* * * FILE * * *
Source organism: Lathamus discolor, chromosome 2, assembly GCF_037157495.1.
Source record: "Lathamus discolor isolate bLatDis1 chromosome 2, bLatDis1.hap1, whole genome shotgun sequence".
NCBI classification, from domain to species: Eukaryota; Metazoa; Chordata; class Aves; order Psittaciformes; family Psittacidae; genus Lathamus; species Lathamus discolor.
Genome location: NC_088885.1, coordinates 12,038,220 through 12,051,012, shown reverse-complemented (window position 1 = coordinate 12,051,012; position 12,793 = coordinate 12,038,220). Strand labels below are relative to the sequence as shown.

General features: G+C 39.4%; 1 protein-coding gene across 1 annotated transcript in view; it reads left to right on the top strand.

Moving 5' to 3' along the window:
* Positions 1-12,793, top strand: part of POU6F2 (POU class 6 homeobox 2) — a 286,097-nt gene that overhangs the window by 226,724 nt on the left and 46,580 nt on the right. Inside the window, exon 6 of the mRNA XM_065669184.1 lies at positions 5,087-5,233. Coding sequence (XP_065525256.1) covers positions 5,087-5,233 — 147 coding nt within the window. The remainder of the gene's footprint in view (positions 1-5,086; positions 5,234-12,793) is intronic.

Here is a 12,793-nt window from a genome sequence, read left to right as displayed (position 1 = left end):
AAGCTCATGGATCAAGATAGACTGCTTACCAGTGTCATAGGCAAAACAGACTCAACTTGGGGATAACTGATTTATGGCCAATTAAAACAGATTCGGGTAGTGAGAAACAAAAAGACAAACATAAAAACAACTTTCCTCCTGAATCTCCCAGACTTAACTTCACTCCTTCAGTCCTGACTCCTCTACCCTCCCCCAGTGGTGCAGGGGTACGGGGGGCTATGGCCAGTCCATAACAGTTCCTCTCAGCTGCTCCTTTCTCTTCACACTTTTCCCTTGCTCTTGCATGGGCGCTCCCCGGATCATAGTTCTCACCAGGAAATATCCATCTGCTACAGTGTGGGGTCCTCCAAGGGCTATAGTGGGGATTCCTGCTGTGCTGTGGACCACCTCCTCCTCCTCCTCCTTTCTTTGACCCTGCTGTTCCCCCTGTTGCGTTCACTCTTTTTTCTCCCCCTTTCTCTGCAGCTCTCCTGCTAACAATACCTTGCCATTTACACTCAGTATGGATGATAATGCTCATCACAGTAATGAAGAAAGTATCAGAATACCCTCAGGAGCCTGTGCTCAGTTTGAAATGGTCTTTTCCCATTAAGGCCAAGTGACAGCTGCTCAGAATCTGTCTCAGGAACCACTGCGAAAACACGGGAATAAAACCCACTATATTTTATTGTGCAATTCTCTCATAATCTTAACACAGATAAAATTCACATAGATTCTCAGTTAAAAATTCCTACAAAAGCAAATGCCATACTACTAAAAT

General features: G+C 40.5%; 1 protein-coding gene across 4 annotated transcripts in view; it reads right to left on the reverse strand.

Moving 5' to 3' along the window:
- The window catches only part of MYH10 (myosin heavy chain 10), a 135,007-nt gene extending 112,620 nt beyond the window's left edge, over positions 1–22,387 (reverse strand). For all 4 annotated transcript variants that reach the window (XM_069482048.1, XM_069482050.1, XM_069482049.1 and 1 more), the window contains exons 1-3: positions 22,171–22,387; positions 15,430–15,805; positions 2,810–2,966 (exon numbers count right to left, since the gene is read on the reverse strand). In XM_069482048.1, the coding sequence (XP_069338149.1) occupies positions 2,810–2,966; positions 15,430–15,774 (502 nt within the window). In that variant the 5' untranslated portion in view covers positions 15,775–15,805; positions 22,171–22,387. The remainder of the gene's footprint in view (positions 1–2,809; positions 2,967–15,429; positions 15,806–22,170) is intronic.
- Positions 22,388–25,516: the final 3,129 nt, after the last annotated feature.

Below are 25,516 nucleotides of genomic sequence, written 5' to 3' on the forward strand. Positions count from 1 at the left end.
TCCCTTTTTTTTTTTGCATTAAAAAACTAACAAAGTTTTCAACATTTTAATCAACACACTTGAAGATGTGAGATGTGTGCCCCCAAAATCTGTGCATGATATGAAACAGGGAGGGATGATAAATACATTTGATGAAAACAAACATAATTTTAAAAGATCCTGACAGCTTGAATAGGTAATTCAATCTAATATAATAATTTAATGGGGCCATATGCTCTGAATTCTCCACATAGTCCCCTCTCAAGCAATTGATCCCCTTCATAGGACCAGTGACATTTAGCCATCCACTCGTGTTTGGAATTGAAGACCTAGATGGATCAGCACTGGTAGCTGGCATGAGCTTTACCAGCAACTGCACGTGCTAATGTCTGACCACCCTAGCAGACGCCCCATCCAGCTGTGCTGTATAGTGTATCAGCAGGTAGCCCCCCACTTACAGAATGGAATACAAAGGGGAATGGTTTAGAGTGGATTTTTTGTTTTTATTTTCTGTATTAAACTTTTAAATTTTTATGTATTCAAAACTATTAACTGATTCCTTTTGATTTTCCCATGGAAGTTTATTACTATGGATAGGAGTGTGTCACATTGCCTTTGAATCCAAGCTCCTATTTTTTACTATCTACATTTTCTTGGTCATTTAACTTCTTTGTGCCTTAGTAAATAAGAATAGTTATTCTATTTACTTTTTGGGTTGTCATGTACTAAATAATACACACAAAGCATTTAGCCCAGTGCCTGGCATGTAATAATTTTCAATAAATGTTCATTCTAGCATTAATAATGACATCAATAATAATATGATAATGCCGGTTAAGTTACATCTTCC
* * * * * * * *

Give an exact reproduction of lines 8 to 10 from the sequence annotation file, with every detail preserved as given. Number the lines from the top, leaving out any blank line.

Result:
Here is a 12,793-nt window from a genome sequence, read left to right as displayed (position 1 = left end):
AAGCTCATGGATCAAGATAGACTGCTTACCAGTGTCATAGGCAAAACAGACTCAACTTGGGGATAACTGATTTATGGCCAATTAAAACAGATTCGGGTAGTGAGAAACAAAAAGACAAACATAAAAACAACTTTCCTCCTGAATCTCCCAGACTTAACTTCACTCCTTCAGTCCTGACTCCTCTACCCTCCCCCAGTGGTGCAGGGGTACGGGGGGCTATGGCCAGTCCATAACAGTTCCTCTCAGCTGCTCCTTTCTCTTCACACTTTTCCCTTGCTCTTGCATGGGCGCTCCCCGGATCATAGTTCTCACCAGGAAATATCCATCTGCTACAGTGTGGGGTCCTCCAAGGGCTATAGTGGGGATTCCTGCTGTGCTGTGGACCACCTCCTCCTCCTCCTCCTTTCTTTGACCCTGCTGTTCCCCCTGTTGCGTTCACTCTTTTTTCTCCCCCTTTCTCTGCAGCTCTCCTGCTAACAATACCTTGCCATTTACACTCAGTATGGATGATAATGCTCATCACAGTAATGAAGAAAGTATCAGAATACCCTCAGGAGCCTGTGCTCAGTTTGAAATGGTCTTTTCCCATTAAGGCCAAGTGACAGCTGCTCAGAATCTGTCTCAGGAACCACTGCGAAAACACGGGAATAAAACCCACTATATTTTATTGTGCAATTCTCTCATAATCTTAACACAGATAAAATTCACATAGATTCTCAGTTAAAAATTCCTACAAAAGCAAATGCCATACTACTAAAAT

General features: G+C 40.5%; 1 protein-coding gene across 4 annotated transcripts in view; it reads right to left on the reverse strand.